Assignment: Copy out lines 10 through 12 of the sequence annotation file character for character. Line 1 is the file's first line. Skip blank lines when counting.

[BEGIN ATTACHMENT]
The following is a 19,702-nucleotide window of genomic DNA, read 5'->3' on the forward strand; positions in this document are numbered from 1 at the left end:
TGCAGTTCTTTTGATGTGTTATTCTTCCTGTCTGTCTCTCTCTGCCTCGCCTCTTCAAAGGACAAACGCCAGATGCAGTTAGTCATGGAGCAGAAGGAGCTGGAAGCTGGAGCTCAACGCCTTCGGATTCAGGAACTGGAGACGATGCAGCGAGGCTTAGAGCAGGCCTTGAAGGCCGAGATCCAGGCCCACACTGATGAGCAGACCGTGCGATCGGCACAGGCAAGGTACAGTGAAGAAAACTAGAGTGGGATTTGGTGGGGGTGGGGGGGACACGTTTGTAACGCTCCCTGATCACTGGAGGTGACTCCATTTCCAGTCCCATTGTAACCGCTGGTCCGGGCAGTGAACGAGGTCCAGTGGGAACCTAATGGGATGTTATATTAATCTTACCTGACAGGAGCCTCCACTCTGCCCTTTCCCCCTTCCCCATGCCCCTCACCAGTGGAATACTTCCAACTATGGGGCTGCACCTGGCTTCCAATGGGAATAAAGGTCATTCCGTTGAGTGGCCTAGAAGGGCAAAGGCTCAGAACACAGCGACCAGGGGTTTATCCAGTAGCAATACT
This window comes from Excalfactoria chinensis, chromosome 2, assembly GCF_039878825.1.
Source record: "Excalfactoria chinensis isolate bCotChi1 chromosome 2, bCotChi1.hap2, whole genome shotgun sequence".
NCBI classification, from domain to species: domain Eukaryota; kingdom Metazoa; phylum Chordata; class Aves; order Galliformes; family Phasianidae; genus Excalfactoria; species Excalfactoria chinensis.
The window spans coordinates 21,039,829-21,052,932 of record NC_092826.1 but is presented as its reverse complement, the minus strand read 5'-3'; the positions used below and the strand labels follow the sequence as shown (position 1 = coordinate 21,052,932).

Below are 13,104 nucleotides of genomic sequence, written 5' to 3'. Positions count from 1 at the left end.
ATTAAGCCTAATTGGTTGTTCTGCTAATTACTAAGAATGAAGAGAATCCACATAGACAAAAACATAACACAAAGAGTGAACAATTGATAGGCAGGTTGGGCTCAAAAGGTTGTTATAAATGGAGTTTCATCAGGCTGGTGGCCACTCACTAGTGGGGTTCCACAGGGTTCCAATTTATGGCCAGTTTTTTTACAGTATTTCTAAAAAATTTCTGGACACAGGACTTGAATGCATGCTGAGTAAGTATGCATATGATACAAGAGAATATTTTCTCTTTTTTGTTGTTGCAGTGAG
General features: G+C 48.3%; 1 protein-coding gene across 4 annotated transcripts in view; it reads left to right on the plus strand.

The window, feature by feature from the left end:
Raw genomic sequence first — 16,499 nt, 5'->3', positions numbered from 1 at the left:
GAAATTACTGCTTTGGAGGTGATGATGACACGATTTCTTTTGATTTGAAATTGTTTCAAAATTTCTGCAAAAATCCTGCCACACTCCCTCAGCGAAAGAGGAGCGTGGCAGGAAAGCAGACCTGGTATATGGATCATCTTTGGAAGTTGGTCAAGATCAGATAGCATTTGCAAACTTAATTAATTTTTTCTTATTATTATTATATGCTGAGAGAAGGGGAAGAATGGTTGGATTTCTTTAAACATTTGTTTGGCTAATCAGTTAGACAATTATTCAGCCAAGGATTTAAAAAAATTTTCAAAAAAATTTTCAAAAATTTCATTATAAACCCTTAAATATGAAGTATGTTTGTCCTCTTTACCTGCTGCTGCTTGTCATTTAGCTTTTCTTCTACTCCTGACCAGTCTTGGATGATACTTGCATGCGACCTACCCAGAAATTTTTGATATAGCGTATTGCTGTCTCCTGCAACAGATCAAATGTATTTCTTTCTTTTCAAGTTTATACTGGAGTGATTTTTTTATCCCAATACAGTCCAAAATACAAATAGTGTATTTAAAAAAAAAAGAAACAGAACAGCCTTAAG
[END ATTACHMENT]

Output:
The window, feature by feature from the left end:
Raw genomic sequence first — 16,499 nt, 5'->3', positions numbered from 1 at the left:
GAAATTACTGCTTTGGAGGTGATGATGACACGATTTCTTTTGATTTGAAATTGTTTCAAAATTTCTGCAAAAATCCTGCCACACTCCCTCAGCGAAAGAGGAGCGTGGCAGGAAAGCAGACCTGGTATATGGATCATCTTTGGAAGTTGGTCAAGATCAGATAGCATTTGCAAACTTAATTAATTTTTTCTTATTATTATTATATGCTGAGAGAAGGGGAAGAATGGTTGGATTTCTTTAAACATTTGTTTGGCTAATCAGTTAGACAATTATTCAGCCAAGGATTTAAAAAAATTTTCAAAAAAATTTTCAAAAATTTCATTATAAACCCTTAAATATGAAGTATGTTTGTCCTCTTTACCTGCTGCTGCTTGTCATTTAGCTTTTCTTCTACTCCTGACCAGTCTTGGATGATACTTGCATGCGACCTACCCAGAAATTTTTGATATAGCGTATTGCTGTCTCCTGCAACAGATCAAATGTATTTCTTTCTTTTCAAGTTTATACTGGAGTGATTTTTTTATCCCAATACAGTCCAAAATACAAATAGTGTATTTAAAAAAAAAAGAAACAGAACAGCCTTAAG